Each year, air pollution costs the lives of 1.7 million children under the age of 5, according to the world health organization, published on Monday. Unsafe water, lack of sanitation, poor hygiene practices are the causes of high mortality.
"Environmental pollution is deadly - especially for young children," said Dr. Margaret Chan, who Director-General, in his statement. "Their immune systems and smaller body and respiratory system, make them particularly vulnerable to dirty air and water."
Infants exposed to indoor or outdoor air pollution, including secondhand smoke, have an increased risk of pneumonia in children and an increased risk of developing chronic respiratory diseases such as asthma. There is also an increased risk of developing cardiovascular disease, stroke and cancer.
More than 90% of the world's population breathe air that violates guidelines for quality assurance established by the who. The growth of electrical and electronic waste is also a problem, according to the report. If not disposed of properly, the waste can expose children to the effects of toxins that can harm the intellect and cause attention deficit, lung damage and cancer.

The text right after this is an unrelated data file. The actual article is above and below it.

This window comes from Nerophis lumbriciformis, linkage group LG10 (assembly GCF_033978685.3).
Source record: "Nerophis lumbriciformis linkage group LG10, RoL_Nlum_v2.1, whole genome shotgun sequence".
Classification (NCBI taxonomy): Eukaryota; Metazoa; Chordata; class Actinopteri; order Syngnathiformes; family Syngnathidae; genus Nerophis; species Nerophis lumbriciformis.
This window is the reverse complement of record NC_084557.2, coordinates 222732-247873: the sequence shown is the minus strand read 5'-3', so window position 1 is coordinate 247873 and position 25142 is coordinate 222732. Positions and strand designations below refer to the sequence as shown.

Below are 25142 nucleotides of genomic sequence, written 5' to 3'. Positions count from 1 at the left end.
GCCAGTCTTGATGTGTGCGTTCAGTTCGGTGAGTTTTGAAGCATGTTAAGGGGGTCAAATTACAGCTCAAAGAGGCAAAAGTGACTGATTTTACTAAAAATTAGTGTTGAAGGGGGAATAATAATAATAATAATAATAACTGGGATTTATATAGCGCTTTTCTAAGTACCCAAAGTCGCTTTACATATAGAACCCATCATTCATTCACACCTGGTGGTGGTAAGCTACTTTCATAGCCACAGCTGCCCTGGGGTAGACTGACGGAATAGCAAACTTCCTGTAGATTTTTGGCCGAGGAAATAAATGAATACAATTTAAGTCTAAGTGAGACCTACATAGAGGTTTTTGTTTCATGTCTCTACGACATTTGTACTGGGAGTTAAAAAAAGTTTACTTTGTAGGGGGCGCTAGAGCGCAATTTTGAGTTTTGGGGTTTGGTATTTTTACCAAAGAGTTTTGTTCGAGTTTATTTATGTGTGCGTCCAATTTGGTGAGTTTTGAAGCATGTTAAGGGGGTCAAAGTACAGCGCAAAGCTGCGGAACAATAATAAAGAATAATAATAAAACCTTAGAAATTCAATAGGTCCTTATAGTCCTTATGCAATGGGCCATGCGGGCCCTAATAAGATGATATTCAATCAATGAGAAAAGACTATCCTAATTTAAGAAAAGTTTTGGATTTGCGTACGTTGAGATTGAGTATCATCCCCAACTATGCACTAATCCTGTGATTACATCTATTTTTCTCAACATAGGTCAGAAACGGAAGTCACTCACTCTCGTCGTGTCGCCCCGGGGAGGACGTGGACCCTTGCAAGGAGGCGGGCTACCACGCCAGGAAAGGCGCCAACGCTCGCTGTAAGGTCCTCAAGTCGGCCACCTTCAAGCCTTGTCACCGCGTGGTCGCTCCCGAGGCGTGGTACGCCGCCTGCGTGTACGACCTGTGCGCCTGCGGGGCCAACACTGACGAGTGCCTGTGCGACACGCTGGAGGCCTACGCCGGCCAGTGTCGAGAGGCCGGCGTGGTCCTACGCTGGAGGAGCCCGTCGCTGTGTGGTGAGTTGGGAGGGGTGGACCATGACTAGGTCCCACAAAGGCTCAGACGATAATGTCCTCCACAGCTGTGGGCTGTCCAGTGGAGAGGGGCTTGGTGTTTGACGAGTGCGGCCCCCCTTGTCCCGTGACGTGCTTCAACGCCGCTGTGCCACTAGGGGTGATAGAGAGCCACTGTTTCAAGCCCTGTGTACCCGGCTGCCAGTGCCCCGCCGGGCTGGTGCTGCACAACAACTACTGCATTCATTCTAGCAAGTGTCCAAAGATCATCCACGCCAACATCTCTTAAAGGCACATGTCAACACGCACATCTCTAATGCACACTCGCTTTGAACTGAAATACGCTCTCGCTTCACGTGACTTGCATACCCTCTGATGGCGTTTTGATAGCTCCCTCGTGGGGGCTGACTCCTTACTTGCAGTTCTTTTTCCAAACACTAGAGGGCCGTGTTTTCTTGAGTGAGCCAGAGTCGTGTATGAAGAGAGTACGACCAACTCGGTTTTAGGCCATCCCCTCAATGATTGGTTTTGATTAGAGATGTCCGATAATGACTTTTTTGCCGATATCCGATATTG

"We are all responsible for reducing the level of environmental pollution," said the Professor. "This will require changes in society, such as improving pollution monitoring, and whereas, the true long-term economic cost of pollution when assessing the value of measures to reduce pollution of the environment."